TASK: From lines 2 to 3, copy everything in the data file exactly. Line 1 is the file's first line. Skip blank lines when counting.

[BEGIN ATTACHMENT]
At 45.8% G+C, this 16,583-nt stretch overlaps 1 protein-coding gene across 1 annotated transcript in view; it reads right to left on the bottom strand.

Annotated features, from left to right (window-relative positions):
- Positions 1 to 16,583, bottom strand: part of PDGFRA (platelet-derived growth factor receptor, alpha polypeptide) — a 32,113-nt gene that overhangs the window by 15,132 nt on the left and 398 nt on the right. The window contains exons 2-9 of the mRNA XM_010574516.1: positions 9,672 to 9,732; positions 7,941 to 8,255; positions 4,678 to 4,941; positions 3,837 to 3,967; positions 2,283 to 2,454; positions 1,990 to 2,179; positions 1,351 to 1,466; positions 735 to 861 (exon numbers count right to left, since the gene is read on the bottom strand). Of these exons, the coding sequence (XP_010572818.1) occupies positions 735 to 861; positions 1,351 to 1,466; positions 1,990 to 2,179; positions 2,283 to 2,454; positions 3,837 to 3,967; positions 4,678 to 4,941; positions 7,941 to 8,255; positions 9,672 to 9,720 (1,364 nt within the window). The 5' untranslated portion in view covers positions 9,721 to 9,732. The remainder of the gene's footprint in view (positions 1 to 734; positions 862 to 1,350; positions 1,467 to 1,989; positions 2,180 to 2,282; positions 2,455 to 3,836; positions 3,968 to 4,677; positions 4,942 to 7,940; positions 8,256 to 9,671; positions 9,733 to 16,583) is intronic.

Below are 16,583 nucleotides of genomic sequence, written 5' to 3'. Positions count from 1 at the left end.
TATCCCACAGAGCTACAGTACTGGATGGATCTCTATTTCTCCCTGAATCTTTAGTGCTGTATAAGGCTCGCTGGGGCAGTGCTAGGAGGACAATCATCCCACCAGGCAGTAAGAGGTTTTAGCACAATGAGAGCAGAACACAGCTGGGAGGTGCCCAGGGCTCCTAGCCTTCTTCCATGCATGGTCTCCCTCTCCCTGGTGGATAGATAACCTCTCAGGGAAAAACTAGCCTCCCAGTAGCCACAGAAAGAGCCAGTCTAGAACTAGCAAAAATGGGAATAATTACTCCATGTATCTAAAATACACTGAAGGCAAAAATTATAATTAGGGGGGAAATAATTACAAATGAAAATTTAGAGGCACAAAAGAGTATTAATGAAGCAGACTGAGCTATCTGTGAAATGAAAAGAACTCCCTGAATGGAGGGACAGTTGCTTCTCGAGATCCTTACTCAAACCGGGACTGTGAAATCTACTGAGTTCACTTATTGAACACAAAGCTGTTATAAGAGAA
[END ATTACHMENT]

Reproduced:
Annotated features, from left to right (window-relative positions):
- Positions 1 to 16,583, bottom strand: part of PDGFRA (platelet-derived growth factor receptor, alpha polypeptide) — a 32,113-nt gene that overhangs the window by 15,132 nt on the left and 398 nt on the right. The window contains exons 2-9 of the mRNA XM_010574516.1: positions 9,672 to 9,732; positions 7,941 to 8,255; positions 4,678 to 4,941; positions 3,837 to 3,967; positions 2,283 to 2,454; positions 1,990 to 2,179; positions 1,351 to 1,466; positions 735 to 861 (exon numbers count right to left, since the gene is read on the bottom strand). Of these exons, the coding sequence (XP_010572818.1) occupies positions 735 to 861; positions 1,351 to 1,466; positions 1,990 to 2,179; positions 2,283 to 2,454; positions 3,837 to 3,967; positions 4,678 to 4,941; positions 7,941 to 8,255; positions 9,672 to 9,720 (1,364 nt within the window). The 5' untranslated portion in view covers positions 9,721 to 9,732. The remainder of the gene's footprint in view (positions 1 to 734; positions 862 to 1,350; positions 1,467 to 1,989; positions 2,180 to 2,282; positions 2,455 to 3,836; positions 3,968 to 4,677; positions 4,942 to 7,940; positions 8,256 to 9,671; positions 9,733 to 16,583) is intronic.